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The Village Agricultural Cooperative adds new employee, prepares for further expansion

The Village has expanded from feeding 150 families in the Rochester area to 200 families in less than one year and serves over 15 immigrant communities in the city.

The Village sign.JPG
The sign at the Village Agricultural Cooperative and Learning Community in Northwest Rochester, Minnesota, on Nov. 19, 2021.
Noah Fish / Agweek
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ROCHESTER, Minn. — The Village Agricultural Cooperative is expanding, and later this summer, will have its own market where members will sell produce.

The newest employee of the Village — Chris Allen — has been with the organization since its beginning.

Allen was named as the market hub coordinator for the Village earlier this summer. Her job will be to connect with Village farmers to help them build their online aggregate profiles, as well as setting up the physical market, tentatively scheduled for Tuesday evenings at the History Center of Olmsted County.

"The beauty of this farmers market is that it will be culturally appropriate produce that is not necessarily very familiar to a lot of us that live in Rochester," said Allen of the Village market. "At this farmers market, we'll be offering things that some people might think of as exotic and other people think of as comfort food."

Allen's mother was the founder of Channel One Regional Food Bank in Rochester. She said she got involved as a gardener with the Village in its first year of operation, after she met Kim Sin, one of the founders of the Village.

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"The Village has grown exponentially in the last four years, so it's kind of amazing," said Allen. "It's also like an incredible dream job for me, because I feel my mother's strength from 30 years ago pouring into me."

Amanda Nigon-Crowley, executive director of the Village, said that Allen has brought some new growing techniques to the Village garden sites.

Allen said the techniques are things she learned from her grandmother, who was a victory gardener. Victory gardens were small, private food gardens that sprouted during World War II and before that during the Great Depression.

"We were just trying a lot of things like companion plants next to each other," said Allen of the techniques. "This year, we're laying in a living ground cover, to keep the weeds down and keep water retention in the soil."

Without having the money to build proper fencing, Allen helped lead an effort last year at the Village sites to build homemade fencing.

"We built kind of an artistic little fenced in spot, with a gate and all our tools right there," she said.

Allen is a lifelong artist and has helped bring art to the public spaces of the Village. Last year, she secured a grant through the Southeastern Minnesota Arts Council so she could teach beadwork to members of the Village.

"We did connect through that," she said of the beadwork. "And that was my goal — to bring community together, even though we speak different languages, our hands know what to do, and it's not very different from farming in some ways."

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A Village growing

The Village has expanded its growing locations at its existing Rochester Covenant Church garden as well as a new location at the History Center of Olmsted County.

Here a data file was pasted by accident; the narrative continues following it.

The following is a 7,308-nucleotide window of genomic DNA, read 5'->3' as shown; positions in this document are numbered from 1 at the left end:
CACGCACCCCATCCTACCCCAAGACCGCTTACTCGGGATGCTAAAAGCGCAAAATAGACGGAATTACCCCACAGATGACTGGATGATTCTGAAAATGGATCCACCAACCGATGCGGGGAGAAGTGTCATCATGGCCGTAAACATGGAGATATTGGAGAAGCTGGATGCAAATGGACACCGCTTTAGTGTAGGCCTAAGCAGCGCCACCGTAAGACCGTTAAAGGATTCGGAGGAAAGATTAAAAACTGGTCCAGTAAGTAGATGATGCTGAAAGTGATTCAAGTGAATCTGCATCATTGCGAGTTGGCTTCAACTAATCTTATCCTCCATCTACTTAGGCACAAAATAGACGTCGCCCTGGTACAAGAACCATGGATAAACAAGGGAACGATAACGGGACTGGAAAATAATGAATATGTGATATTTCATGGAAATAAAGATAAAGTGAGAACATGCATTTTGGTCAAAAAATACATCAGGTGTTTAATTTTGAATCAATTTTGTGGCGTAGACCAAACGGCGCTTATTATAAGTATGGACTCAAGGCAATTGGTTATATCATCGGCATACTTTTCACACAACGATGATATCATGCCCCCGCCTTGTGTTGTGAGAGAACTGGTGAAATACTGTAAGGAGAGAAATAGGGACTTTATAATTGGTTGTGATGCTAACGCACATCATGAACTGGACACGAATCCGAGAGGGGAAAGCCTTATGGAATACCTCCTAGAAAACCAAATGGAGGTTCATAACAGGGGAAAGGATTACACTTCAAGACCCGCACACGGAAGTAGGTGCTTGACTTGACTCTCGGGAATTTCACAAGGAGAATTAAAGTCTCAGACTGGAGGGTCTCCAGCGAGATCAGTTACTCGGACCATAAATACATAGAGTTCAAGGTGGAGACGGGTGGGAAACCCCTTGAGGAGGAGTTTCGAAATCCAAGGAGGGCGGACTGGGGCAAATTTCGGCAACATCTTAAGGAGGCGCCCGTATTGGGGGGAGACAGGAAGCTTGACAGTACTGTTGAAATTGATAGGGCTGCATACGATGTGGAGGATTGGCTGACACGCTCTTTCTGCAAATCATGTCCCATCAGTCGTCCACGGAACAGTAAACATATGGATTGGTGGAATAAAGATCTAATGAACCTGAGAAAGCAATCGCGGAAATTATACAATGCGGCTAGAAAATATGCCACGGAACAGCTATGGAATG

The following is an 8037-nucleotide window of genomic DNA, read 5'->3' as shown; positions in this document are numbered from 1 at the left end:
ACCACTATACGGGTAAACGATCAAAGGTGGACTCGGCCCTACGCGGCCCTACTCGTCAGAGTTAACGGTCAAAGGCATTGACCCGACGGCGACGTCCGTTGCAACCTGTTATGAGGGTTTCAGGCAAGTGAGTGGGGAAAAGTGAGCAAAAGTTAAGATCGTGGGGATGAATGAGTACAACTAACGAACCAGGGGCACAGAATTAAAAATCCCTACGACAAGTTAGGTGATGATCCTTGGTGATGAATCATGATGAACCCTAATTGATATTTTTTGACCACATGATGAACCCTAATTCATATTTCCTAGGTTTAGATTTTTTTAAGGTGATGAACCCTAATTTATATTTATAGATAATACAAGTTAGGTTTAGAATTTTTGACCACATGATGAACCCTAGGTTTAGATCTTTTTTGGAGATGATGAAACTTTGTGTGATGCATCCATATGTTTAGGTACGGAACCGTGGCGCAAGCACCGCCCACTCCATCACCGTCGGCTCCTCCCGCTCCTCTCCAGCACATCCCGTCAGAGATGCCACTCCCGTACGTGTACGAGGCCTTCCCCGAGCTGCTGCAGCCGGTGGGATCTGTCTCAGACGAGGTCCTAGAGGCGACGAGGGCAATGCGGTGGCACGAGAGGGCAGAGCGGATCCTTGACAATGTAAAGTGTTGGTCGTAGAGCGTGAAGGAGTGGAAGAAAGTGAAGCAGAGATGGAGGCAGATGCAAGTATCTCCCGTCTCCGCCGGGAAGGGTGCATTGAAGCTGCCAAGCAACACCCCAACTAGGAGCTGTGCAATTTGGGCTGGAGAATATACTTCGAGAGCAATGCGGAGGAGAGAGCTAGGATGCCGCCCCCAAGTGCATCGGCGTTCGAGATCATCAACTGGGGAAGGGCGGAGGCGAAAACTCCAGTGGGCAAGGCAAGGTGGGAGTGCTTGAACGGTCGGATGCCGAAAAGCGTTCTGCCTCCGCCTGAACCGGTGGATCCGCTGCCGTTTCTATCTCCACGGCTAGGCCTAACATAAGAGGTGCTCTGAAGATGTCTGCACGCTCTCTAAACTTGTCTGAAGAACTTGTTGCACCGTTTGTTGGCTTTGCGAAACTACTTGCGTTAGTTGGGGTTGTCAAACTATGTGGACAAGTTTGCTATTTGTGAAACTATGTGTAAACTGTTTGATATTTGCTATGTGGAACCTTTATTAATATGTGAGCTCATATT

"We are seeking funding for those expansions to help pay for our water lines," said Nigon-Crowley. "And for other infrastructure needs, like sheds and storage."

Nigon-Crowley said that the Village is looking to raise around $60,000.

The Village has a two-year grant through the Minnesota Department of Agriculture to study three different staple crops which are "very special" to a lot of its members, said Nigon-Crowley.

The crops being studied are managu — a leafy green vegetable common throughout Kenya and nearby countries — in which the Village is exploring proper pest control for; tomatillos, to identify some of the best varieties that local producers could scale up production on for making salsa verde and different sauces; and different Asian green seeds.

"A lot of our farmers here have tried sourcing seed from back home, or different areas, and it's not always what they thought it would be, or it doesn't grow very well," said Nigon-Crowley. "So we're just trying to help people identify some special staple crops that are important to their cultural needs."

Nigon-Crowley said the Village has grown from supporting 160 families last year to over 200 this year.

"We have found that the pandemic has really exacerbated the need for food security," she said. "People are really, really anxious to grow their own food, and excited and so grateful to have access to land."

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Allen said she's excited for the new connections that will be made with further growth of the Village.

"What's really great about the growth of the Village is there's more opportunity to build community with people that you might not otherwise cross paths with," said Allen.

Noah Fish is a multimedia journalist who creates print, online and TV content for Agweek. He's also the host of the Agweek Podcast.

While covering agriculture he's earned awards for his localized reporting on the 2018 trade war, and breaking news coverage of a fifth-generation dairy farm that was forced to sell its herd when a barn roof collapsed in the winter of 2019. His reporting focuses on the intersection of agriculture, food and culture.

He reports out of Rochester, Minnesota, and can be reached at nfish@agweek.com
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